Hemophilia A Gene Therapy Candidate SB-525 Posts Good Early Trial Results

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by Diogo Pinto |

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The investigational gene therapy SB-525 is tolerated well by patients, and dose-dependent responses are positive, according to preliminary results of a Phase 1/2 clinical trial of hemophilia A.

The potential gene therapy is being developed as a partnership between Sangamo Therapeutics and Pfizer. It consists of fragments of genetic material containing the information to produce factor VIII, the protein missing in hemophilia A.

SB-525 treatment hopes to reduce or even eliminate patients’ need for factor VIII replacement therapy by inducing cells to produce its own protein.

2017 was particularly eventful in the clinical development of SB-525 therapy. In May, the two companies announced a collaboration to develop the gene therapy product to treat hemophilia A, and the U.S. Food and Drug Administration (FDA) granted it fast track designation days later.

The European Medicines Agency (EMA) also gave the investigational therapy orphan medicinal product status for hemophilia A in Europe.

Sangamo began the Phase 1/2 Alta study (NCT03061201) to investigate the safety, tolerability and time-course profile of factor VIII levels in hemophilia A patients infused with escalating doses of SB-525.

Two outcomes of the treatment are being evaluated as primary goals in the study — the number of treatment-related adverse events, and changes in circulation levels of factor VIII. Both will be monitored up to three years. The trial is still recruiting male participants.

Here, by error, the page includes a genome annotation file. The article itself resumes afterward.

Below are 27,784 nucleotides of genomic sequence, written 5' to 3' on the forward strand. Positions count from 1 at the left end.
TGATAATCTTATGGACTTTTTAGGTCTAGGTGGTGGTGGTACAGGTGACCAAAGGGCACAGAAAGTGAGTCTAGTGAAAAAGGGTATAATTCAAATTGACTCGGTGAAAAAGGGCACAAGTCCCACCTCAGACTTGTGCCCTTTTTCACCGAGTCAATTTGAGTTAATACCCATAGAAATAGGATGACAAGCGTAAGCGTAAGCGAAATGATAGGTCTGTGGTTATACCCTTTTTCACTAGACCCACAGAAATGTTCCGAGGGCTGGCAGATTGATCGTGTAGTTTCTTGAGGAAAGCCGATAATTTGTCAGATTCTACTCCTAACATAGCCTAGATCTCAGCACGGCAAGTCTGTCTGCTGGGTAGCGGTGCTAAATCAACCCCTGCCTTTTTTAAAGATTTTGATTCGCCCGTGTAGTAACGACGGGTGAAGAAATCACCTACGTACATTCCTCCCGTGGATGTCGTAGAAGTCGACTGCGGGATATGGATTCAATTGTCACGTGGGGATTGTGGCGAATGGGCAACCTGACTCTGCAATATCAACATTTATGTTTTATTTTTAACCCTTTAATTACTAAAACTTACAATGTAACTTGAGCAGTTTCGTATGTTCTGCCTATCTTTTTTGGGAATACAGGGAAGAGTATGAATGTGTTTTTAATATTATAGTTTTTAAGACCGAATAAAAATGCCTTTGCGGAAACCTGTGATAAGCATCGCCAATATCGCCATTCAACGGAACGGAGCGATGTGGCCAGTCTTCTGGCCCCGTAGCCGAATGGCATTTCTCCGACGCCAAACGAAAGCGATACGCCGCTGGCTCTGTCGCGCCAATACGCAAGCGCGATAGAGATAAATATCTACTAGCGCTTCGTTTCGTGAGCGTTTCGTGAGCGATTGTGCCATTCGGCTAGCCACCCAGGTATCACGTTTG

Preliminary data from the Alta trial show that, to date, five patients were treated at three dose levels and a sixth patient will start the treatment later this month. The study enrolls two patients per dose group, in this initial dose-escalation phase.

So far, SB-525 has been generally well-tolerated with no observed treatment-related serious adverse side effects. There also was no need for tapering courses (reducing doses) of oral steroids.

The fifth participant, the first at the highest dose level, was treated in June and achieved therapeutic levels of factor VIII activity, meaning an increase of at least 12 percent in factor VIII activity, the level associated with substantial reduction or elimination of spontaneous bleeding and factor usage.

Importantly, researchers found a dose-dependent response in participants, with patients in the second dose group reporting reduced use of factor replacement therapy.

“We have made good progress with dose escalation in this study and are encouraged by the safety and tolerability profile to date and by the attainment of therapeutic factor VIII activity levels in the first patient in the third dose cohort,” Edward Conner, MD, chief medical officer of Sangamo, said in a press release.

“We look forward to generating additional data to assess the consistency and sustainability of the factor VIII expression observed,” Conner said.

Detailed data from the Alta study is expected to be presented at a hematology conference later this year.